Introduction: The global prevalence of metabolic syndrome and its association with increased morbidity and mortality has been rigorously studied. However, the true prevalence of “metabolic health”, i.e. individuals without any metabolic abnormalities is not clear. Here, we sought to determine the prevalence of “metabolically healthy” individuals and characterize the “transition phase” from metabolic health to development of dysfunction over a follow-up period of 5 years. Methods: We included 20,507 individuals from the Tel Aviv Sourasky Medical Center Inflammation Survey (TAMCIS) which comprises apparently healthy individuals attending their annual health survey. A second follow-up visit was documented after 4.8 (± 0.6) years. We defined a group of metabolically healthy participants without metabolic abnormalities nor obesity and compared their characteristics and change in biomarkers over time to participants who developed metabolic impairment on their follow-up visit. The intersections of all metabolic syndrome components and elevated high sensitivity C-reactive protein (hs-CRP) were also analyzed. Results: A quarter of the cohort (5379 individuals, (26.2%) did not fulfill any metabolic syndrome criteria during their baseline visit. A total of 985 individuals (12.7% of returning participants) developed metabolic criteria over time with hypertension being the most prevalent component to develop among these participants. Individuals that became metabolically impaired over time demonstrated increased overlap between metabolic syndrome criteria and elevated hs-CRP levels. The group that became metabolically impaired over time also presented higher delta values of WBC, RBC, liver biomarkers, and uric acid compared with participants who were consistently metabolically impaired. LDL-C (low-density lipoprotein cholesterol) delta levels were similar. Conclusions: Roughly one-quarter of apparently healthy adults are defined as “metabolically healthy” according to current definitions. The transition from health to metabolic dysfunction is accompanied with active inflammation and several non-metabolic syndrome biomarkers. Aggressive screening for these biomarkers, blood pressure and hs-CRP might help identify apparently healthy individuals at increased risk of developing metabolic syndrome over time.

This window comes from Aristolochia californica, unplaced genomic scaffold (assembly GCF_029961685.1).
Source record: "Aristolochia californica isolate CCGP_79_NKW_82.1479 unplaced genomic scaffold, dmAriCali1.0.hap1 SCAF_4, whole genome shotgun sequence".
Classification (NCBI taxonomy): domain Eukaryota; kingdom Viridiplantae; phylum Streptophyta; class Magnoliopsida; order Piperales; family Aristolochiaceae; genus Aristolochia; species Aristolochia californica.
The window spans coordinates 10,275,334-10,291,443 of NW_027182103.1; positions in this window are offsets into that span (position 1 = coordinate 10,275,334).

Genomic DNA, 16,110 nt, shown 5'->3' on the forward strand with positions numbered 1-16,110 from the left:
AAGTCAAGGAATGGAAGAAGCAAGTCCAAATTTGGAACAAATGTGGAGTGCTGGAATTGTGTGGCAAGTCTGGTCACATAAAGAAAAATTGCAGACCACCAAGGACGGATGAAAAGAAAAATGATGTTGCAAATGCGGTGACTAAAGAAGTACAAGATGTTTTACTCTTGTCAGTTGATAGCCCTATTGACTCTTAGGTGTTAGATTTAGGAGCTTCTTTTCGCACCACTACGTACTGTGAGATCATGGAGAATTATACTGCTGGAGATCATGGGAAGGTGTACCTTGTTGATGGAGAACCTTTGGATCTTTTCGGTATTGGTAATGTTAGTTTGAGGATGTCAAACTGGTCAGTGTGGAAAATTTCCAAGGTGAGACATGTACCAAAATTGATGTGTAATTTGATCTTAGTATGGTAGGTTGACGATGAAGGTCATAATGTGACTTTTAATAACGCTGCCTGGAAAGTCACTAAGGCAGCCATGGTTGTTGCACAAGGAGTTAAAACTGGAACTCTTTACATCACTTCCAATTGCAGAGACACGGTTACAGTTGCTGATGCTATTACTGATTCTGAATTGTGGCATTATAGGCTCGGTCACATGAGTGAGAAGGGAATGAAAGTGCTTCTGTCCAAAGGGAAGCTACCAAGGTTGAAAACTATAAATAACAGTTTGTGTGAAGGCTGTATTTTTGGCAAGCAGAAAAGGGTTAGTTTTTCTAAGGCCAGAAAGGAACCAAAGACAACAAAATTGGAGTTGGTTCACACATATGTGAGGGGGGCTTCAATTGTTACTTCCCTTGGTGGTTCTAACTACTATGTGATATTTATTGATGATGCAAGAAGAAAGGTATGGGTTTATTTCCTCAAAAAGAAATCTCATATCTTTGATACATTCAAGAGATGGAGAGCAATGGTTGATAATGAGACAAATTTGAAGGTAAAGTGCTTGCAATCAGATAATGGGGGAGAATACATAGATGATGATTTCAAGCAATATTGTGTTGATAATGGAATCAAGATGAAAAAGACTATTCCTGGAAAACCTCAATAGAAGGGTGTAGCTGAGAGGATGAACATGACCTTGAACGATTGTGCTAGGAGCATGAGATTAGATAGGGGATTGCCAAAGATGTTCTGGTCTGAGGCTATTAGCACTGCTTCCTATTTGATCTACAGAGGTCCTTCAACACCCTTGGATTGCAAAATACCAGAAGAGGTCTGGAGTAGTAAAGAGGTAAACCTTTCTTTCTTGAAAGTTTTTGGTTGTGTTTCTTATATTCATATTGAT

- C-reactive protein
- Metabolic syndrome